- Lives in the Wilderness. While in wilderness environments, you can’t be surprised, and can identify medicinal plants and moss, blend in with natural backdrops, and gain benefits of rest with just a few moments to catch your breath.
- Masters Defense. You have +1 armour, and can grant +1 armour to anyone you spend your action defending.
- Masters Weaponry. In your hands, d6 weapons attack at d8, and d8 weapons attack at d10.
- Murders. When you attack an enemy unaware of your presence up close, deal damage directly to their STR, bypassing HP.
- Rages. When you save vs. critical damage, gain +1 armour, and enhance both your melee attacks and all attacks against you for the rest of the fight.
- Rides the Lightning. Conjure an electrical charge that you can use to propel yourself with great, gliding leaps, or to shock targets you touch, stunning them unless they save STR.
- Talks to Machines. Touch a computerized device to interface with it. You may need to save WIL to avoid backfire if trying to bypass security measures or run against designed functions.
- Wears a Sheen of Ice. +1 armour, and +3 armour vs. cold. You can also shape it into a d6 weapon (melee, thrown).
- Wields Power with Precision. Increase your attack die by 1 step with numenera, including esoteries.
- Wields Two Weapons at Once. On your turn, attack 2 enemies, or take best of both rolls vs. 1 enemy.
- Works Miracles. Restore d6 HP to someone as an action, or d6 STR to someone once a day, given time to concentrate.
- Works the Back Alleys. Unlock any mundane lock (given time and tools), lift items off others subtly and effortlessly, and recognize the signs of career criminals intuitively.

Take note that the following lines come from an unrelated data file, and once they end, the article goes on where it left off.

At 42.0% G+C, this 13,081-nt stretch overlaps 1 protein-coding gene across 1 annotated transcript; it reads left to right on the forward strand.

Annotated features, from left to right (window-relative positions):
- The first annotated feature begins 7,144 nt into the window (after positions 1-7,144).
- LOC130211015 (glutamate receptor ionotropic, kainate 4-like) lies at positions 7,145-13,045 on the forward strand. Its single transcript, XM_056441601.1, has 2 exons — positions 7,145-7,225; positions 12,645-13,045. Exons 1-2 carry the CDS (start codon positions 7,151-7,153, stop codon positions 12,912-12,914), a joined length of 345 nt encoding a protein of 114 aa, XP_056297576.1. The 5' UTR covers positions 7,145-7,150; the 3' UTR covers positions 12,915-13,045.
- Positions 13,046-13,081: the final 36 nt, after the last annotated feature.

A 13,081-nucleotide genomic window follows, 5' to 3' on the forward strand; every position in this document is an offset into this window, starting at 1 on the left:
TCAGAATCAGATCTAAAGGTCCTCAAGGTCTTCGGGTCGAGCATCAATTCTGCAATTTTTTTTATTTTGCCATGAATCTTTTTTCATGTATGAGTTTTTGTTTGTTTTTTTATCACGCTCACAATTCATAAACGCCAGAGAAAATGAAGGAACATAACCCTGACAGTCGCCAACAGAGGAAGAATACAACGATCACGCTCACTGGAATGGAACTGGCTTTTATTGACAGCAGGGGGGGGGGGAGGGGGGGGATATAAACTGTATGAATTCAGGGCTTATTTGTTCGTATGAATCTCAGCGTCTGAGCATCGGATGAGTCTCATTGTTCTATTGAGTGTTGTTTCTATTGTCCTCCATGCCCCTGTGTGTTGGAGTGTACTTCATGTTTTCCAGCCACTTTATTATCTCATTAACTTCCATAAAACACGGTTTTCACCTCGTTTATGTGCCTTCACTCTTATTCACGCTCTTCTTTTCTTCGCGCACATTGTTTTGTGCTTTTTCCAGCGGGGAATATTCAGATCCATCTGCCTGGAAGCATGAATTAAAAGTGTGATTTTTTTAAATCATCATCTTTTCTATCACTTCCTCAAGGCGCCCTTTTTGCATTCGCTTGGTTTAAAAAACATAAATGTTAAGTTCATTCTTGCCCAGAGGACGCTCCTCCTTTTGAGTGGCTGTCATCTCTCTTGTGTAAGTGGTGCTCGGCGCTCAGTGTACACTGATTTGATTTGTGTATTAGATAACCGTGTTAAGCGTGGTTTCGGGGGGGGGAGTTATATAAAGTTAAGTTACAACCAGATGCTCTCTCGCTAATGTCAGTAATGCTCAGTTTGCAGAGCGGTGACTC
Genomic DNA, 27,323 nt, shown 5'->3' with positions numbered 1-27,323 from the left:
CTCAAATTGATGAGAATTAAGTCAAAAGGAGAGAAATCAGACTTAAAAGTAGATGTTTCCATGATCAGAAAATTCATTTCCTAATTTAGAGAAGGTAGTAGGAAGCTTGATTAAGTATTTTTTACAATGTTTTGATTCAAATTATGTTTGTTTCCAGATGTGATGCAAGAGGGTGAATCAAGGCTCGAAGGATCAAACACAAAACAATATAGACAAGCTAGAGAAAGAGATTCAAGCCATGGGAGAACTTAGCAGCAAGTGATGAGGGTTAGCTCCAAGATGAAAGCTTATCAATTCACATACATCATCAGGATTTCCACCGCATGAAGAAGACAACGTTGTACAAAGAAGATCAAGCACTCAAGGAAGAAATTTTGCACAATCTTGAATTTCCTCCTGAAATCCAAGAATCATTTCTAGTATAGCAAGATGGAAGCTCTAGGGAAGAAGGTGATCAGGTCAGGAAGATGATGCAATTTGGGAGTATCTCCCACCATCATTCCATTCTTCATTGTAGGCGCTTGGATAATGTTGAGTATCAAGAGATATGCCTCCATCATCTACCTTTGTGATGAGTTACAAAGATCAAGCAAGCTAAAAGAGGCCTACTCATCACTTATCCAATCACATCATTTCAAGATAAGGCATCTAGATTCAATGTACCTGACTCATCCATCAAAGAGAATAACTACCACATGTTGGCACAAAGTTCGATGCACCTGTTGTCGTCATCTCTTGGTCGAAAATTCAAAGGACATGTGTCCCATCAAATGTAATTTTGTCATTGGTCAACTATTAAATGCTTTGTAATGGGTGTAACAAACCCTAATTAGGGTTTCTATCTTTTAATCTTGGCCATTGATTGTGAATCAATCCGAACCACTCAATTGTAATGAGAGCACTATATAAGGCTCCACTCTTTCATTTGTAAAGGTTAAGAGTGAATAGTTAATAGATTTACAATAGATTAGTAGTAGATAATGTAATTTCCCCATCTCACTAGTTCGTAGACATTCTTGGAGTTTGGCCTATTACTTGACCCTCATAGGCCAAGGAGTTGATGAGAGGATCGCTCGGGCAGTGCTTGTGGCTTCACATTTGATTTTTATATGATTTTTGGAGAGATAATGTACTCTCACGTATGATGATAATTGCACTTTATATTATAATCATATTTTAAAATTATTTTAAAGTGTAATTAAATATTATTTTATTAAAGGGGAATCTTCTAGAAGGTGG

Starter packages are based on Into the Odd (p. 5), but replace any specific unnatural abilities – which may overlap with foci – with random Into the Odd arcana or Numenera artifacts. Since your descriptor or type could potentially adjust your abilities or HP, figure out that stuff first.
Guns aren’t part of Numenera’s equipment list, but it doesn’t really break the setting if you say they’re available in starter packages. Alternatively, you can replace these with bows and crossbows if preferred.
Starting numenera for every character include an oddity (Numenera, p. 314) and as many randomly selected cyphers as they can carry (2 by default, 3 for nanos), in addition to anything in their starter package.
Nanos and jacks can choose to gain esoteries (basically, spells) each level. Nanos can choose from tiers equal to or lower than their level; jacks can choose from only those lower than their level. Since there are only 5 levels in Into the Odd, this makes tier 6 esoteries unattainable. Since those are so powerful they should probably be rather large artifacts, that may suit you just fine, but as an alternative, you might give access to tier 6 at level 5 (master), or devise criteria for a sixth player character level (e.g., completing a special quest, nurturing a business or military force to a certain size, or successfully rebuilding and fortifying a community).